Ask A Master Gardener – Growing Succulent Houseplants Successfully

Succulents are one of the easiest plants to successfully grow—so easy, in fact, that people with reported “brown thumbs” are likely to have good results. Succulents are not a scientific classification, but a broad category of 8000 types of plants that have thick fleshy stems and leaves, with a wide range of shapes, sizes, textures, and colors.

Succulents require five things to thrive: soil, water, a container, nutrients, and light. However, those requirements differ from those needed by other plants.

All succulents require a well-drained soil mix. Commercial specialty mixes specifically designed for succulents—or those labeled for cacti—work well. To improve upon those mixes, add some material that will increase drainage.  Good choices include coarse building sand (not fine sand), agricultural pumice (3/16”-1/4” in diameter), perlite (but not vermiculite which tends to float when watered), or poultry grit.  Add the coarse material at a rate of 1part soil to up to 4 parts added material.  If you choose to water infrequently, use a clay pot, or a container less than 2 ¼ inch in diameter, use a higher percentage of soil.

Allow the surface of succulent containers to dry out completely between watering. Don’t let the roots get completely dry, but allow the soil to dry down 1 ½ inches from the surface.  When watering, avoid using softener water due to its high salt content.  Water at the soil level and not on top of the plants, and water more frequently during active growing periods and during warm, dry weather. Add water until it flows out the drainage hole and collects in the tray at the bottom of the pot, then discard the excess.  Never let the plant sit in water.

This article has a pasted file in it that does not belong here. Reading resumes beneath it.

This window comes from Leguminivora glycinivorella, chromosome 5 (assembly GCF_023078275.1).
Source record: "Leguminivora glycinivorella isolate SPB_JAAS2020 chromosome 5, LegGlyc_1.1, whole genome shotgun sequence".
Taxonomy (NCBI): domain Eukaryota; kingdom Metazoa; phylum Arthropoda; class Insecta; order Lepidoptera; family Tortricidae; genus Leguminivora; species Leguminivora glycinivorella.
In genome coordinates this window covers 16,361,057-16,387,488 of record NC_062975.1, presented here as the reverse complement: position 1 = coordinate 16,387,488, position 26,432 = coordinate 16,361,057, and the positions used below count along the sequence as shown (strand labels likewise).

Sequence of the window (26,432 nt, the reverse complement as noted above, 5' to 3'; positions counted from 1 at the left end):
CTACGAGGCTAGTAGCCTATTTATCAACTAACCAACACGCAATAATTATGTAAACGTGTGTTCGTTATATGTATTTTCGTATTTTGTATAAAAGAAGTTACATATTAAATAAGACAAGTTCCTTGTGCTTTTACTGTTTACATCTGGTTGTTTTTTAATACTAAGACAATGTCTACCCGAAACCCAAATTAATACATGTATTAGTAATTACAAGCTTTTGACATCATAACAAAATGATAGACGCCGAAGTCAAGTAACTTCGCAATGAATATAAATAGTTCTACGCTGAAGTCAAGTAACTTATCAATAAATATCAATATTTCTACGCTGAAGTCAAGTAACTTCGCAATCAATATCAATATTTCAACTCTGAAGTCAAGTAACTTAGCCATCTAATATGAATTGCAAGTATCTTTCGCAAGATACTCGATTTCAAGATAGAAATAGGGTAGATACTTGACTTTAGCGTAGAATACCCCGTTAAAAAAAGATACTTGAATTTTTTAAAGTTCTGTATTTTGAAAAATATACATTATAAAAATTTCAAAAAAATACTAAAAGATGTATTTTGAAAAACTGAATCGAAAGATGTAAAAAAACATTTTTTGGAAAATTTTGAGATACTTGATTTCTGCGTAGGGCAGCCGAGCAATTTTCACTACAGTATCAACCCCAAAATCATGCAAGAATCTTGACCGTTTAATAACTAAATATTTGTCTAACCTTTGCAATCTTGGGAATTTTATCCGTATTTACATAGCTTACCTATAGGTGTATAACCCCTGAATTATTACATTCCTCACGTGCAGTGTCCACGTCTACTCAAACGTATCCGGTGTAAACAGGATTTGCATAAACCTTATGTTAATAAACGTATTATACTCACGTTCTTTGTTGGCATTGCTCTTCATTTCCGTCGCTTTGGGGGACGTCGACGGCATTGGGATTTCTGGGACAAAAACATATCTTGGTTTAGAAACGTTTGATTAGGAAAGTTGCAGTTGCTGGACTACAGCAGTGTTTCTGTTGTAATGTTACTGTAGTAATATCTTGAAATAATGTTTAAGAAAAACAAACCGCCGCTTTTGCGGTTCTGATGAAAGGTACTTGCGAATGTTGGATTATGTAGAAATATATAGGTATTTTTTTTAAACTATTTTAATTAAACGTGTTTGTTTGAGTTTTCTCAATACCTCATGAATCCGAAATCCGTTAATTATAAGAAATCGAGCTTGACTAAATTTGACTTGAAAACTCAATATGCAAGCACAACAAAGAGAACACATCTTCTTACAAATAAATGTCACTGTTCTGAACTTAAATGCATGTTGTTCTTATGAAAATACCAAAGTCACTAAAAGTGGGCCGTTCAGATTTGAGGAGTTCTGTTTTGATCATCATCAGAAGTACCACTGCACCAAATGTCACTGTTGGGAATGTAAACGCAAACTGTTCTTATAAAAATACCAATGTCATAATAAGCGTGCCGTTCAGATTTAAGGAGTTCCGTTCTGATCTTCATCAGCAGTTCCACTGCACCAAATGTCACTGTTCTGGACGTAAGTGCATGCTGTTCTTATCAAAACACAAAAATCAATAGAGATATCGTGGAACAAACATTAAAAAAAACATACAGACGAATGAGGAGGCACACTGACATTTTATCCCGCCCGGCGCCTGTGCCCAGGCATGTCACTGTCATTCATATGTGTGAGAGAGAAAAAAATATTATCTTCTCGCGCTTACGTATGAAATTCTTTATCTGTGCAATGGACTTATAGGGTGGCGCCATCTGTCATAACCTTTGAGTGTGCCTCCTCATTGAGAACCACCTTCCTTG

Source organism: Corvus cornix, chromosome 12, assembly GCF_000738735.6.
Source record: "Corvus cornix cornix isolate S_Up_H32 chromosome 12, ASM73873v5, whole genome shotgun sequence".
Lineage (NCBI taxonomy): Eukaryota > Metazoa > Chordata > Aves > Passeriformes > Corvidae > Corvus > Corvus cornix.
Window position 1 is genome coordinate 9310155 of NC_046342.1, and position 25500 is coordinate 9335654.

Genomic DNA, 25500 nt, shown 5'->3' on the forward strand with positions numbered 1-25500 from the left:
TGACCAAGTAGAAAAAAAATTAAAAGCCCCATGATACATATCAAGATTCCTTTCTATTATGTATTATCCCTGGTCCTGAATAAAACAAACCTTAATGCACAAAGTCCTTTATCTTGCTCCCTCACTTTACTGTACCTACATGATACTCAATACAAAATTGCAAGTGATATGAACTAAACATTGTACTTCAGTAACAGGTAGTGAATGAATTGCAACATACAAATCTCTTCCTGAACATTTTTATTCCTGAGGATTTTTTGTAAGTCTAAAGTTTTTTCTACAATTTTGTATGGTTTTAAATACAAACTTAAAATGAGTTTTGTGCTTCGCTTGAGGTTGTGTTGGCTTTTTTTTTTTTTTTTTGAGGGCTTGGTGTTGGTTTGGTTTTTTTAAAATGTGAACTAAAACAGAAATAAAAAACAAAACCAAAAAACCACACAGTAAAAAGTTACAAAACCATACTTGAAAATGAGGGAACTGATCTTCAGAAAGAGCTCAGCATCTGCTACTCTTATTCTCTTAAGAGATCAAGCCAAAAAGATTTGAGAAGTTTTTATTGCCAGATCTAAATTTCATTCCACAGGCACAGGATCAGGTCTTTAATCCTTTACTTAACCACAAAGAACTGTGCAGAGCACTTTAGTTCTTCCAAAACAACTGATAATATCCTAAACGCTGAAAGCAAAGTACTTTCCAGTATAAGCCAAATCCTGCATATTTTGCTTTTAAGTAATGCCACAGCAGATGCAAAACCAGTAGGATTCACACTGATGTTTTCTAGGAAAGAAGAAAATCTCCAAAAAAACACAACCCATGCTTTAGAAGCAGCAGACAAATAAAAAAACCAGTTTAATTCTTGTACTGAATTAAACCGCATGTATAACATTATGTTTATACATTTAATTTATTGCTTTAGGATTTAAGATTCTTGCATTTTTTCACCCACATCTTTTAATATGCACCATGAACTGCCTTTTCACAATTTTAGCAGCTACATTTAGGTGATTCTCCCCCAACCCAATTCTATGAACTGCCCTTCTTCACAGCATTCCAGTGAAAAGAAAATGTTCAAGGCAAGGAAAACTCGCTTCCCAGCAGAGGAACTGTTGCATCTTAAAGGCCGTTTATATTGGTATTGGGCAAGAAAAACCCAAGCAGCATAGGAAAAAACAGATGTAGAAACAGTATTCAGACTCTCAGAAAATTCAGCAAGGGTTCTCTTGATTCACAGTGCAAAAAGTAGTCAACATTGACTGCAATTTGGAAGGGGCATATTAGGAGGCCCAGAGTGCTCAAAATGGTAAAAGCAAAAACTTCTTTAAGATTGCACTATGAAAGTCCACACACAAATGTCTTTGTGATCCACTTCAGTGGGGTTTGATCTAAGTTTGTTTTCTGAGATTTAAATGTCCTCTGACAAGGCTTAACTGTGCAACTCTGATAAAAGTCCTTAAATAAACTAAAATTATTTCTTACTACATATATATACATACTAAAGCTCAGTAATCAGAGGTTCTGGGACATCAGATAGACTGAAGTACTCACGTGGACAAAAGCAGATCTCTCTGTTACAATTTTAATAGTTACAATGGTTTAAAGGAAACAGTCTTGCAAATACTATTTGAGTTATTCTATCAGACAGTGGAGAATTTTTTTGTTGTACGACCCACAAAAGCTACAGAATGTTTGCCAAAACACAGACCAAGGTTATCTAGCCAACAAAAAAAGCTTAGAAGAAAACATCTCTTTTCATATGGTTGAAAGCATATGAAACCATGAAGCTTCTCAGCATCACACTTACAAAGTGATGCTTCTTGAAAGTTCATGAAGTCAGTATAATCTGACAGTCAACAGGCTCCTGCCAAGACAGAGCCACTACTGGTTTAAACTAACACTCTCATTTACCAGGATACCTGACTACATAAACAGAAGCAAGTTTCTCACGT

Match houseplant containers to the size and growth requirements of the plant. Many succulents reach maturity at a smaller size and do not require large pots.  Shallow pots are preferable to deep pots; clay pots require more frequent watering than plastic or ceramic.  Use the pot to “frame” the arrangement of the plants and make it a work of art.  Succulents only need to be repotted every 1—3 years.  When doing so, plan ahead and do it at the beginning of the growing season.  Carefully inspect the roots and trim away any dead or unhealthy ones.

Succulents naturally thrive in nutrient deficient soils. Consequently, they do not need significant fertilization.  Commercial houseplant fertilizers (15-30-15) are a good choice, but use at a reduced strength and frequency.  Fertilize during the growing season once or twice a month at 25-50% strength.

If succulents receive too little light, they will become pale, unattractive, spindly, and weak. Too much light will result in yellowing or sunburned plants.  In nature, many succulents grow as understory plants and are shaded by other plants or rocks.  Therefore, the light from a sunny Midwest window is perfect.  Rotate the pot frequently to prevent lopsided growth. Photoperiod, or the amount of light a plant receives in a given day, is important for some blooming succulents such as holiday cacti and may need to be manipulated in order to get blooms.

Succulents are well adapted to the warmth and low humidity conditions of most homes. With the great variety available, the ease of growth and care, is there really a reason not to give them a try?

Carol Shirk

Certified Master Gardener

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